CHARLOTTE, N.C. – Governor Roy Cooper has formed a new advisory panel to make recommendations concerning the controversial I-77 toll lane project.

Work on the new toll lanes that many who live in northern Mecklenburg County oppose, continues every day but the newest appointee to the new advisory board, County Commissioner Pat Cotham, says the fight is not over.

“I am an optimist. We don’t give up just because they have started,” Cotham said.

Commissioner Jim Puckett who represents the north end of the county approached Governor Cooper about forming the advisory board and Cooper gave him the green light.

He says the group will be made up of residents, business people and local officials from cities along the I-77 corridor.

Asked if the group would have any real power to make changes now in the project, Puckett pointed to the 35,000 voters who live in the area and who will be watching.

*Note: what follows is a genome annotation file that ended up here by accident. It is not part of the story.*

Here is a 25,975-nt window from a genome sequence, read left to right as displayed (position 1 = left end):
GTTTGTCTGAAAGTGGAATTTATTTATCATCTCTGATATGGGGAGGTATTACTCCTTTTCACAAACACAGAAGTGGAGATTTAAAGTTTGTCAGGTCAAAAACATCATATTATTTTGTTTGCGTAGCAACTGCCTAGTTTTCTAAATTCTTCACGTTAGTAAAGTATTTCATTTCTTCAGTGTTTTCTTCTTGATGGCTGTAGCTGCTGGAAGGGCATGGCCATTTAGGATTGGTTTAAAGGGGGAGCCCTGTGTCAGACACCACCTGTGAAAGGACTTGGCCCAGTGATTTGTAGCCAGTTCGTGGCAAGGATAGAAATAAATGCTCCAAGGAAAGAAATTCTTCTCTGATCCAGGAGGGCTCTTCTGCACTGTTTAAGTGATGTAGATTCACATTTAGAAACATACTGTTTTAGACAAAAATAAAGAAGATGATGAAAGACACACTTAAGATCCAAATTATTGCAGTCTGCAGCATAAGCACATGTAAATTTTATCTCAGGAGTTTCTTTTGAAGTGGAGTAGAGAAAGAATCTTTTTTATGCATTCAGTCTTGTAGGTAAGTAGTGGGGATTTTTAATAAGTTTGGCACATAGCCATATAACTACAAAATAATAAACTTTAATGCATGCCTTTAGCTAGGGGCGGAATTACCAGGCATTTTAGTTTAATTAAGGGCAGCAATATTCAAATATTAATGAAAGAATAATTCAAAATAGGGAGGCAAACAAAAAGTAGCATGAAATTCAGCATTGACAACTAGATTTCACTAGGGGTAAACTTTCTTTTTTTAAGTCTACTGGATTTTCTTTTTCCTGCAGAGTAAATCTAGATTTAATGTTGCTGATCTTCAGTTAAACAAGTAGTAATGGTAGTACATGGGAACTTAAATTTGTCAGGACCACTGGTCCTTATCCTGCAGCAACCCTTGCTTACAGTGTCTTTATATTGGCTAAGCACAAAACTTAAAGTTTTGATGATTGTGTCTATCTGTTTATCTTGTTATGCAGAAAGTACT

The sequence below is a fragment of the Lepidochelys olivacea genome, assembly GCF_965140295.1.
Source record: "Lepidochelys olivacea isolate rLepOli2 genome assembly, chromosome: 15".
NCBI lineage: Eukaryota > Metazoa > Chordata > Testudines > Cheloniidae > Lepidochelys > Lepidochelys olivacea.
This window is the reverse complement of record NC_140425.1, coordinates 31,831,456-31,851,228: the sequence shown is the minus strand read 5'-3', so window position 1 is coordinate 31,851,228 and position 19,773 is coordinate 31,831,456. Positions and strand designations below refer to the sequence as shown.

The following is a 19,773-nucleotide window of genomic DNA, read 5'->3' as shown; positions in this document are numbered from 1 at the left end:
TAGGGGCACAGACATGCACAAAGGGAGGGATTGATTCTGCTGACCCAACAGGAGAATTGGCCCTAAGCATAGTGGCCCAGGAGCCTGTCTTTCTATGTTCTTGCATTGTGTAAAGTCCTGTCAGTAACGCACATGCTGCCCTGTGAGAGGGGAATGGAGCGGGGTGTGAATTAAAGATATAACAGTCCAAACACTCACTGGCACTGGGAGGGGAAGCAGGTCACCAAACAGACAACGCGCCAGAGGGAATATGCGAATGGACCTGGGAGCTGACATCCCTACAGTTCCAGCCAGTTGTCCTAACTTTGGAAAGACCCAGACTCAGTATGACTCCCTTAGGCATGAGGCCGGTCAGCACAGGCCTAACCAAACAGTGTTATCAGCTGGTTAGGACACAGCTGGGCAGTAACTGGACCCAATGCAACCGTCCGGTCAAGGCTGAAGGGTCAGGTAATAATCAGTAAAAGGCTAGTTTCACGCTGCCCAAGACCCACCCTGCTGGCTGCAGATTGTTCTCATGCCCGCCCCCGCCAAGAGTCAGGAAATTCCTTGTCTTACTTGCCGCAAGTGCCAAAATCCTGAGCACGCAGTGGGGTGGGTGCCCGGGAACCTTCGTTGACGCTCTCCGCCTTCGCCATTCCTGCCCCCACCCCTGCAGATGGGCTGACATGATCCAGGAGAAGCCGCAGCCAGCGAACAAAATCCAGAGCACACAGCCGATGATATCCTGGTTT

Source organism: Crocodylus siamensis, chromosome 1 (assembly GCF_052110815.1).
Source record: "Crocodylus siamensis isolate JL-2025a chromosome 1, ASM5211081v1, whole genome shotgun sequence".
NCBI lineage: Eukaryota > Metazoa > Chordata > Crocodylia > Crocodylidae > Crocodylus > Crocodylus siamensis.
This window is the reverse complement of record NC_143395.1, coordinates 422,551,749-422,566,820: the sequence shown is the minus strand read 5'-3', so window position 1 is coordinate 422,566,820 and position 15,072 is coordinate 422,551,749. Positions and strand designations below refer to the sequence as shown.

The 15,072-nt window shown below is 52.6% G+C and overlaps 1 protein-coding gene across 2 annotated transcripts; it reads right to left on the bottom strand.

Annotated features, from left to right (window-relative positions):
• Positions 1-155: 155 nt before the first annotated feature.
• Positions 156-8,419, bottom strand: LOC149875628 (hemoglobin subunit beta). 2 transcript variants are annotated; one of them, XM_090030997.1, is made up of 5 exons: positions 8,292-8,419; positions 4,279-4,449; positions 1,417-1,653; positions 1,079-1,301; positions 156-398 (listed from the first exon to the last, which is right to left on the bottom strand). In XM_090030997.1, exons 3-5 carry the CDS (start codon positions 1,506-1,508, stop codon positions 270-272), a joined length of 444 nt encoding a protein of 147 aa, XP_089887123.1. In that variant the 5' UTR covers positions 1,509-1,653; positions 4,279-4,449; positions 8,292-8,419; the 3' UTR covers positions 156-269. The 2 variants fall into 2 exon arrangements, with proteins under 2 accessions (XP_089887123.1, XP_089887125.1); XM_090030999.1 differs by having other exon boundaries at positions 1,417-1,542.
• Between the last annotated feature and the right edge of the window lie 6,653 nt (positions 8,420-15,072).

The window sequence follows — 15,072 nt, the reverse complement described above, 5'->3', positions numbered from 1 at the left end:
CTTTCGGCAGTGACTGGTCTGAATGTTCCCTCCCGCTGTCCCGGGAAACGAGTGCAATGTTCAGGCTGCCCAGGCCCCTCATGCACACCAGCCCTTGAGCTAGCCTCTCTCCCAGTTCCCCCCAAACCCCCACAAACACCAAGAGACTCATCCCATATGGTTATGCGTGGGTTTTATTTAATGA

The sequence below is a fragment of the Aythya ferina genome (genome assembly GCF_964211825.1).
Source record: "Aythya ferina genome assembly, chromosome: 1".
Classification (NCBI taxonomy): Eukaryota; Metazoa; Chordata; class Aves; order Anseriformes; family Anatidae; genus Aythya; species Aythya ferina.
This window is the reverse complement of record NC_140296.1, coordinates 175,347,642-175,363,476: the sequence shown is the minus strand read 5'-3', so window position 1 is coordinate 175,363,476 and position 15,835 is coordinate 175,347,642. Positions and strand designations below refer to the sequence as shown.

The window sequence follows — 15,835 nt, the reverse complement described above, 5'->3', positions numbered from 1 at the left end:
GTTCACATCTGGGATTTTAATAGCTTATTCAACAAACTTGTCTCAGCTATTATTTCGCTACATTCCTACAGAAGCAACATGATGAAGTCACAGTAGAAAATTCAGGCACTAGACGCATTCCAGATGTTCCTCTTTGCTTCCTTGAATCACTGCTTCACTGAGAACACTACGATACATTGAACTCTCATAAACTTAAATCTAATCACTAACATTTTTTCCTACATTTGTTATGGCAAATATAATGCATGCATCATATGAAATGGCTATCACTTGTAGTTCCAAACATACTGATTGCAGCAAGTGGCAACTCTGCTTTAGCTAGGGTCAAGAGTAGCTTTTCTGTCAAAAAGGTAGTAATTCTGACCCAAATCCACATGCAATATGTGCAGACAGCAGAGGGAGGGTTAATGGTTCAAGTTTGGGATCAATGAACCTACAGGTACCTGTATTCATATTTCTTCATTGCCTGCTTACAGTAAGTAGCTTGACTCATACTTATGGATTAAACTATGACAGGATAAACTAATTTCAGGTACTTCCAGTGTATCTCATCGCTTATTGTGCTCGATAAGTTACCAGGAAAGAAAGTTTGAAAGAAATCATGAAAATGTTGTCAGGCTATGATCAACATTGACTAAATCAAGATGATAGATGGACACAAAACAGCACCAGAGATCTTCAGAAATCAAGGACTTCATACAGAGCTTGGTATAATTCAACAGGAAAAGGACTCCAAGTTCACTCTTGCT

“It’s a very serious voting block in North Mecklenburg and South Iredell. The Governor understands that," Puckett said. "He has a re-election in 2020, so I do think we have the power of the ballot box."

Former Governor Pat McCrory was a strong supporter of the toll project and many political watchers, including Commissioner Cotham, believe that cost him re-election.

“People who in the past voted for Pat McCrory instead switched their vote,” Cotham said.

Puckett says the group will meet twice a month starting next month behind closed doors so all can speak freely.

The group hopes to have a recommendation for the Governor to consider in three months.

Puckett admits however that there is little likely hood of doing away with the tolls altogether.

“I think the more likely conclusion would be some type of a managed lane to allow for getting through the congestion and a general purpose lane much like what they are talking about on 485 in south Mecklenburg County,” said Pucket.

Puckett said he hopes the members of the panel will all be in place and ready for the first meeting in December.